Don’t you love a good savasana? The soothing music, perhaps some calming touch, and a time to quiet the hustle and bustle of our busy minds…there is nothing we need to accomplish in that moment, and there is time to talk to God. I can’t help but recognize the similarities between our beloved final resting posture and Sabbath rest.
Many of us today have some mixed feelings about the idea of Sabbath. It feels legalistic like there are too many rules. One pastor tells us he turns off electronic devices for Sabbath, and another is seeing a brand-new movie in the theatre on his Sabbath. Some of us are just unsure, which is the “right” way to rest.
The Sabbath did not originate with the law; it began at creation. “On the seventh day, God completed his work, and he rested from all the work that he had done. God blessed the seventh day and declared it holy – for on it, he rested from all his work of creation.” Genesis 2:2-3
God Himself labored six days, creating the heavens, the earth and all that inhabit them. And then, He rested. In the New Testament, the religious leaders had added so many new guidelines to the Sabbath law that its purpose became clouded. People were condemned for drawing water or carrying something out of their house. Even Jesus was criticized for doing the “work” of healing on the Sabbath.
But Jesus rebuked these leaders saying, “The Sabbath was made for man and not man for the Sabbath,” (Mark 2:27) meaning the Sabbath was meant to be a blessing to God’s people, not a burden. Sabbath was meant to be a wise practice from God to rest from our labors, fellowship with God, and do things that rejuvenate us, so we are better equipped to begin our next six days of work.
Paul told the church at Colossae that others could no longer judge them by how they spend a Sabbath day, and that the law of Sabbath was only a shadow of real rest that comes from Christ alone (Colossians 2:16-17).
I would love to say I recharge automatically every week, but that’s not the truth. Sometimes I find myself mindlessly clicking on my Gmail app, or running through my to-do list for the next week. Instead of seeking God’s face, I find myself rehearsing all the potential scenarios and solutions of a situation at work.
God created us as finite, limited beings. Not only do our bodies require food, water, and sleep for survival, but He created us requiring rest for our souls. Friends, that is why Holy Yoga is such a fruitful practice. Not only do we move our bodies, and tend to the temple of the Holy Spirit (which is fantastic!) In Holy Yoga, we take time to surrender to inactivity.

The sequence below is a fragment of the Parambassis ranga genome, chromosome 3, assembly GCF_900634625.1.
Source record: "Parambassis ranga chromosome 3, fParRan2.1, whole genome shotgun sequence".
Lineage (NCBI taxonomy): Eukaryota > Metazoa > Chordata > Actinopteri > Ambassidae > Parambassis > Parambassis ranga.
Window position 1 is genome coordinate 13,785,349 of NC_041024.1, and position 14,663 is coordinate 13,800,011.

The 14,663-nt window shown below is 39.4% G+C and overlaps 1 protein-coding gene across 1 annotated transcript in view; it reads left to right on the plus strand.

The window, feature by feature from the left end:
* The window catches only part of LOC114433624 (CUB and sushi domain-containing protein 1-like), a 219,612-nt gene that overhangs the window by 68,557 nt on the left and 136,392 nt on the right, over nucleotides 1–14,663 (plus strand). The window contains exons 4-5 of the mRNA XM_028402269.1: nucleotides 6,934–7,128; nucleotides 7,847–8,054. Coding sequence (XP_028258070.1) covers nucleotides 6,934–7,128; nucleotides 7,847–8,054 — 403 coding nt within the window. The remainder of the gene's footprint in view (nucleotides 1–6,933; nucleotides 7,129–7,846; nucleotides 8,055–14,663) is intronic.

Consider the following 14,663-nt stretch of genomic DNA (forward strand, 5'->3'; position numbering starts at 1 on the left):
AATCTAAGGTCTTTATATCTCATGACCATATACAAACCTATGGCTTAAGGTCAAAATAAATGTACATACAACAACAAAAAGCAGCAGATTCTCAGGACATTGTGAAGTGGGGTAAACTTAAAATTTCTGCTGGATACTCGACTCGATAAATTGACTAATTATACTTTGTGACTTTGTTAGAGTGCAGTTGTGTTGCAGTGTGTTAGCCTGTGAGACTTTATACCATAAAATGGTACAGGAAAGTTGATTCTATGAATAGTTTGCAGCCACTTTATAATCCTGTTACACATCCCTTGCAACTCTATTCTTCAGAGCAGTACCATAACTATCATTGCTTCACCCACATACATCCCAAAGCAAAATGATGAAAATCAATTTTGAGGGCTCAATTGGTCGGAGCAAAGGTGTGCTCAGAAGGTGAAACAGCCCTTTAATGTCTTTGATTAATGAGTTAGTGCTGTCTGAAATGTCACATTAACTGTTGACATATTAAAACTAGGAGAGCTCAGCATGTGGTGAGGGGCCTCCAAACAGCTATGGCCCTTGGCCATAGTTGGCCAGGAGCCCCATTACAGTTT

We live in an over-connected world where busyness is worn as a badge of honor, and the only way to achieve what we want is to “hustle harder.” It is increasingly more challenging to rest in the world we live in.
Practicing Sabbath rest requires that we make a choice. Determine to create space in your calendar (if you’re married, as a family) to deliberately rest. We make time for what is important to us. Carve out 10 minutes to meditate on a passage of Scripture. Spend 30 minutes journaling about how God is speaking to you through your Holy Yoga practice.
Decide what brings you life and what you consider work. Do you love cooking? Great, make your favorite meal. Do you hate cooking? Great, consider prepping the day before or ordering in.
Set up boundaries. If you can Sabbath as a family, have a “family meeting.” Discuss which things would bring you joy and what you’d like to postpone on Sabbath days. I have heard of couples choosing to delay serious discussions or even arguments if they take place on their Sabbath day!
Begin habits that cultivate intimacy with God. Maybe you read a passage from the Bible together. Or you do a Holy Yoga TV flow together to get your bodies moving. Perhaps sitting outside in a garden or at the beach, admiring creation feels restful.
How can we be ready to tackle all God has ordained for us to accomplish when we are weary and burnt out all the time? When we set aside regular time to rest, we have the opportunity to: fellowship more intimately with God, cultivate healthy habits with our family, and prepare for our next six days of work.
So if there are no rules, how should I Sabbath?
Practicing a weekly Sabbath demonstrates we believe God is in control. By taking one day off, we communicate the reassurance that God is our ultimate provider.
It is futile to work 24/7, 365 days a year to “make things happen.” Our future is sealed in Christ. Often we want to know the 5-year plan and how the story will end.
The reality is, we don’t know what the future will hold. But we know that God is good and will bring what He began to completion (Philippians 1:6) Luckily, our worth is not tied up in our achievement of doing “all the things.” So with that reality, you can rest assured.
Post by: Kaleigha is a Holy Yoga instructor and Christian writer residing in sunny Miami, Florida with her pastor husband. She is a coffee-loving, book-devouring, sun-bathing, twenty-something who’s heart is to lead others to encounter Jesus with their entire being: heart, soul, mind, and strength. Website: Kaleigha Jae